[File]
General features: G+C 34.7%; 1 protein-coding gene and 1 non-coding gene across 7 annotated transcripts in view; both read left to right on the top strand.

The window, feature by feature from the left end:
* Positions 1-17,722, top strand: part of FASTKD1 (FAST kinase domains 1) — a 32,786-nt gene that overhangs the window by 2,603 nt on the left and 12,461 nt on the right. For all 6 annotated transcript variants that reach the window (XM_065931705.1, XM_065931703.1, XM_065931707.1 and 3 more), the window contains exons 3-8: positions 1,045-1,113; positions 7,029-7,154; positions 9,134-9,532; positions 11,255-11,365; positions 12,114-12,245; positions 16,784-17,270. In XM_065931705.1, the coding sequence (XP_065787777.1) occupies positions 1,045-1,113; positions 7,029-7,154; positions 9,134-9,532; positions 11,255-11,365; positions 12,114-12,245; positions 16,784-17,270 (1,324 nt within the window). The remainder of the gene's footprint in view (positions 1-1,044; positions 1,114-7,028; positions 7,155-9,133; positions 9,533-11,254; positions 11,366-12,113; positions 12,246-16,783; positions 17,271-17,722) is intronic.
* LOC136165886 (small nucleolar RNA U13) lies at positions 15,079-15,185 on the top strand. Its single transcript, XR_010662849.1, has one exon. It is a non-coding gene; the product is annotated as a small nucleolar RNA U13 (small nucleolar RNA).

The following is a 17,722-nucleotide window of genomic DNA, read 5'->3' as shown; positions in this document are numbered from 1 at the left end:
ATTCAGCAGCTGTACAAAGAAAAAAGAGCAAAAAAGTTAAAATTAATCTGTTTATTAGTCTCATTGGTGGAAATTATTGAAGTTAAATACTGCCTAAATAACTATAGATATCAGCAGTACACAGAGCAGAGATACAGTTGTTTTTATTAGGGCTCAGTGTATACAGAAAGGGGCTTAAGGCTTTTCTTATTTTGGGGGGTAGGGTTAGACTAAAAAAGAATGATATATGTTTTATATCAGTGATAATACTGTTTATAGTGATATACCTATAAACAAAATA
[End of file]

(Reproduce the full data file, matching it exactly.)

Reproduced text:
General features: G+C 34.7%; 1 protein-coding gene and 1 non-coding gene across 7 annotated transcripts in view; both read left to right on the top strand.

The window, feature by feature from the left end:
* Positions 1-17,722, top strand: part of FASTKD1 (FAST kinase domains 1) — a 32,786-nt gene that overhangs the window by 2,603 nt on the left and 12,461 nt on the right. For all 6 annotated transcript variants that reach the window (XM_065931705.1, XM_065931703.1, XM_065931707.1 and 3 more), the window contains exons 3-8: positions 1,045-1,113; positions 7,029-7,154; positions 9,134-9,532; positions 11,255-11,365; positions 12,114-12,245; positions 16,784-17,270. In XM_065931705.1, the coding sequence (XP_065787777.1) occupies positions 1,045-1,113; positions 7,029-7,154; positions 9,134-9,532; positions 11,255-11,365; positions 12,114-12,245; positions 16,784-17,270 (1,324 nt within the window). The remainder of the gene's footprint in view (positions 1-1,044; positions 1,114-7,028; positions 7,155-9,133; positions 9,533-11,254; positions 11,366-12,113; positions 12,246-16,783; positions 17,271-17,722) is intronic.
* LOC136165886 (small nucleolar RNA U13) lies at positions 15,079-15,185 on the top strand. Its single transcript, XR_010662849.1, has one exon. It is a non-coding gene; the product is annotated as a small nucleolar RNA U13 (small nucleolar RNA).

The following is a 17,722-nucleotide window of genomic DNA, read 5'->3' as shown; positions in this document are numbered from 1 at the left end:
ATTCAGCAGCTGTACAAAGAAAAAAGAGCAAAAAAGTTAAAATTAATCTGTTTATTAGTCTCATTGGTGGAAATTATTGAAGTTAAATACTGCCTAAATAACTATAGATATCAGCAGTACACAGAGCAGAGATACAGTTGTTTTTATTAGGGCTCAGTGTATACAGAAAGGGGCTTAAGGCTTTTCTTATTTTGGGGGGTAGGGTTAGACTAAAAAAGAATGATATATGTTTTATATCAGTGATAATACTGTTTATAGTGATATACCTATAAACAAAATA